Enjoyments

WHEN ENJOYMENTS CROSS THE LINE

 

What makes an enjoyment idolatrous?

John Piper in one of his articles did an excellent job of digging into this matter. Through a series of 12 points, Piper helps us recognize when our enjoyments are being misused.

In short, he wants us to make sure all our enjoyments are completely God-centered.

If you consider any of these points to be “too picky”, it may be a sign that you need to look more seriously at God’s call for you to be a Great Commandment person.

Here are Piper’s 12 points of self-examination:

Enjoyment is becoming idolatrous when it is forbidden by God

Enjoyment is becoming idolatrous when it is disproportionate to the worth of what is desired

Enjoyment is becoming idolatrous when it is not permeated with gratitude

Enjoyment is becoming idolatrous when it does not see in God’s gift that God himself is more to be desired than the gift

Enjoyment is becoming idolatrous when it is starting to feel like a right, and our delight is becoming a demand

Enjoyment is becoming idolatrous when it draws us away from our duties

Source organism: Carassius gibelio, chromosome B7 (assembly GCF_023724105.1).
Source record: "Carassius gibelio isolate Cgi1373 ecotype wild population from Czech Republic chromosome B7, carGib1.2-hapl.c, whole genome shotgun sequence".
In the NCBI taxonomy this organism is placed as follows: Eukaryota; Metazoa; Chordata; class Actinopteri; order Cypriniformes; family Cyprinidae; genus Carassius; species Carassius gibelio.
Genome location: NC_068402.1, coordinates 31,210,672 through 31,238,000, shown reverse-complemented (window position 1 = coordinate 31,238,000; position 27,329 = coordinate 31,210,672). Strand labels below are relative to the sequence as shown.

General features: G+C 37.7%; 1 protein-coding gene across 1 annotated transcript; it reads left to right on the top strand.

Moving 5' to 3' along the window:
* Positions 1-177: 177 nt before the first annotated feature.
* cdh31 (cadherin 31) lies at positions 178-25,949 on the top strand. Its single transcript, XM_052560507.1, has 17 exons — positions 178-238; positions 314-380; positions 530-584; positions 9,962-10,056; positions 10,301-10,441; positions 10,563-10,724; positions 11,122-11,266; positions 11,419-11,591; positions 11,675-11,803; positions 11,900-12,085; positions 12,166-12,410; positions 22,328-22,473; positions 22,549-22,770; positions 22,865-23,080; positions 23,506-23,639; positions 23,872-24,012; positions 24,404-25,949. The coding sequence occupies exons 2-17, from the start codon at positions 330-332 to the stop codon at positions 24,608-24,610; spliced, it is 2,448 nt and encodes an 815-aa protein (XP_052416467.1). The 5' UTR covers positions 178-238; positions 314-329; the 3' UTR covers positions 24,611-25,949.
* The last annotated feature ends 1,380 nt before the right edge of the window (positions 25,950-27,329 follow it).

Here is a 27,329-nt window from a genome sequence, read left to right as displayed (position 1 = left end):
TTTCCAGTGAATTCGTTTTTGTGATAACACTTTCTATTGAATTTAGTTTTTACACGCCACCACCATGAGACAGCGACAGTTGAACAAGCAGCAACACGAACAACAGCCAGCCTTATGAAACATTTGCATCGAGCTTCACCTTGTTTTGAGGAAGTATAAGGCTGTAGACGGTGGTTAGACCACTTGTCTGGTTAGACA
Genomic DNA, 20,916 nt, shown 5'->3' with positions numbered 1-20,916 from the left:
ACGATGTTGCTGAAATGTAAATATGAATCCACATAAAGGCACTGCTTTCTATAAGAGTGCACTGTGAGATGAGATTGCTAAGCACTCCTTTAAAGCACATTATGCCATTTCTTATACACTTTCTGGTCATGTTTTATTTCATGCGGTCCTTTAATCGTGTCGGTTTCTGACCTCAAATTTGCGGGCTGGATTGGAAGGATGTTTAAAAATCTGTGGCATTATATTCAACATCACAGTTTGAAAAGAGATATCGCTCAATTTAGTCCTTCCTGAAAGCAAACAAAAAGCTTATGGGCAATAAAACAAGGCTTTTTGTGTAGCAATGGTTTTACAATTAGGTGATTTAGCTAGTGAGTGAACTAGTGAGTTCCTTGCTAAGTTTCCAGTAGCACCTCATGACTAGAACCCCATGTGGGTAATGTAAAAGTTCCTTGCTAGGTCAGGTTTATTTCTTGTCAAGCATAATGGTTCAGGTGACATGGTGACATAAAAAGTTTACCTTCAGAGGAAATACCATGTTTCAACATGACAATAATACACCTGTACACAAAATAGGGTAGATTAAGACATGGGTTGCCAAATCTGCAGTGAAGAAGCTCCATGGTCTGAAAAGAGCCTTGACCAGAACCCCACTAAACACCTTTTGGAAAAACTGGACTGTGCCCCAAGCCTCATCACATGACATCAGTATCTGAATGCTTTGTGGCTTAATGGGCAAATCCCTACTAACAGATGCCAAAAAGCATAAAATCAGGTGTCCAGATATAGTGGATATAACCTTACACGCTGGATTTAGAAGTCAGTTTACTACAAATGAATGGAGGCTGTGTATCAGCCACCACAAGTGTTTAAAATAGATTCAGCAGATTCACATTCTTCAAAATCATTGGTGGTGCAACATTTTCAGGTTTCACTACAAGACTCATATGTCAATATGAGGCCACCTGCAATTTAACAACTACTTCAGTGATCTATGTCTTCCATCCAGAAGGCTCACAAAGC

Enjoyment is becoming idolatrous when it awakens a sense of pride that we can experience this delight while others can’t

Enjoyment is becoming idolatrous when it is oblivious or callous to the needs and desires of others

Enjoyment is becoming idolatrous when it does not desire that Christ be magnified as supremely desirable through the enjoyment

Enjoyment is becoming idolatrous when it is not working a deeper capacity for holy delight

Enjoyment is becoming idolatrous when its loss ruins our trust in the goodness of God

Enjoyment is becoming idolatrous when its loss paralyzes us emotionally so that we can’t relate lovingly to other people.